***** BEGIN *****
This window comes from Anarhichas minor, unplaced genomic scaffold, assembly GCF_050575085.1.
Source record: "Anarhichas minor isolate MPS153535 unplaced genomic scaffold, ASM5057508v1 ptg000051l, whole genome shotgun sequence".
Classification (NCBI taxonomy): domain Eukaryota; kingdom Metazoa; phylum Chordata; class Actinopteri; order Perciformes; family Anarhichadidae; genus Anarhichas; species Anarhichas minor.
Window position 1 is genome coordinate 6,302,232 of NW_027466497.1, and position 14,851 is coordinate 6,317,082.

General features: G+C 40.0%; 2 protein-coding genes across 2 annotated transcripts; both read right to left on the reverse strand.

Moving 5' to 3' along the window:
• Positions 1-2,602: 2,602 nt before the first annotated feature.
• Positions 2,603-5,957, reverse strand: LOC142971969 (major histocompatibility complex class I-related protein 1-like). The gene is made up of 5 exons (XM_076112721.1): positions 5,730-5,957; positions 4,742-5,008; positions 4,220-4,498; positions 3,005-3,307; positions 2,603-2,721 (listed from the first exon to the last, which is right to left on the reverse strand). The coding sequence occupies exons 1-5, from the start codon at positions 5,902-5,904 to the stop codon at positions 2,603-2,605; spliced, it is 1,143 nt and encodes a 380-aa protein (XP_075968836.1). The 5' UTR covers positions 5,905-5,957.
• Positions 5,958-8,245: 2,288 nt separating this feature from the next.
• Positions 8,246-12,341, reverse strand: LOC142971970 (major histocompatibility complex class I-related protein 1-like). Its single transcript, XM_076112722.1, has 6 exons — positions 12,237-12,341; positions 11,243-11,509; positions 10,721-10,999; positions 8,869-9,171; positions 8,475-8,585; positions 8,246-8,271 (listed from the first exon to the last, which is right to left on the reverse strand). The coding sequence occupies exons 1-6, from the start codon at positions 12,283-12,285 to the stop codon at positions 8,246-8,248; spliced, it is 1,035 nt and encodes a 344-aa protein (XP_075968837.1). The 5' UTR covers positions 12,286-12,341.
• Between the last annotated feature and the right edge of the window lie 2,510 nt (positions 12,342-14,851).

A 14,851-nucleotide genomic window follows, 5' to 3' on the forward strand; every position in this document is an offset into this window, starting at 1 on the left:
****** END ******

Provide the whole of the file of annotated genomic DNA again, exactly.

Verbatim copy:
This window comes from Anarhichas minor, unplaced genomic scaffold, assembly GCF_050575085.1.
Source record: "Anarhichas minor isolate MPS153535 unplaced genomic scaffold, ASM5057508v1 ptg000051l, whole genome shotgun sequence".
Classification (NCBI taxonomy): domain Eukaryota; kingdom Metazoa; phylum Chordata; class Actinopteri; order Perciformes; family Anarhichadidae; genus Anarhichas; species Anarhichas minor.
Window position 1 is genome coordinate 6,302,232 of NW_027466497.1, and position 14,851 is coordinate 6,317,082.

General features: G+C 40.0%; 2 protein-coding genes across 2 annotated transcripts; both read right to left on the reverse strand.

Moving 5' to 3' along the window:
• Positions 1-2,602: 2,602 nt before the first annotated feature.
• Positions 2,603-5,957, reverse strand: LOC142971969 (major histocompatibility complex class I-related protein 1-like). The gene is made up of 5 exons (XM_076112721.1): positions 5,730-5,957; positions 4,742-5,008; positions 4,220-4,498; positions 3,005-3,307; positions 2,603-2,721 (listed from the first exon to the last, which is right to left on the reverse strand). The coding sequence occupies exons 1-5, from the start codon at positions 5,902-5,904 to the stop codon at positions 2,603-2,605; spliced, it is 1,143 nt and encodes a 380-aa protein (XP_075968836.1). The 5' UTR covers positions 5,905-5,957.
• Positions 5,958-8,245: 2,288 nt separating this feature from the next.
• Positions 8,246-12,341, reverse strand: LOC142971970 (major histocompatibility complex class I-related protein 1-like). Its single transcript, XM_076112722.1, has 6 exons — positions 12,237-12,341; positions 11,243-11,509; positions 10,721-10,999; positions 8,869-9,171; positions 8,475-8,585; positions 8,246-8,271 (listed from the first exon to the last, which is right to left on the reverse strand). The coding sequence occupies exons 1-6, from the start codon at positions 12,283-12,285 to the stop codon at positions 8,246-8,248; spliced, it is 1,035 nt and encodes a 344-aa protein (XP_075968837.1). The 5' UTR covers positions 12,286-12,341.
• Between the last annotated feature and the right edge of the window lie 2,510 nt (positions 12,342-14,851).

A 14,851-nucleotide genomic window follows, 5' to 3' on the forward strand; every position in this document is an offset into this window, starting at 1 on the left: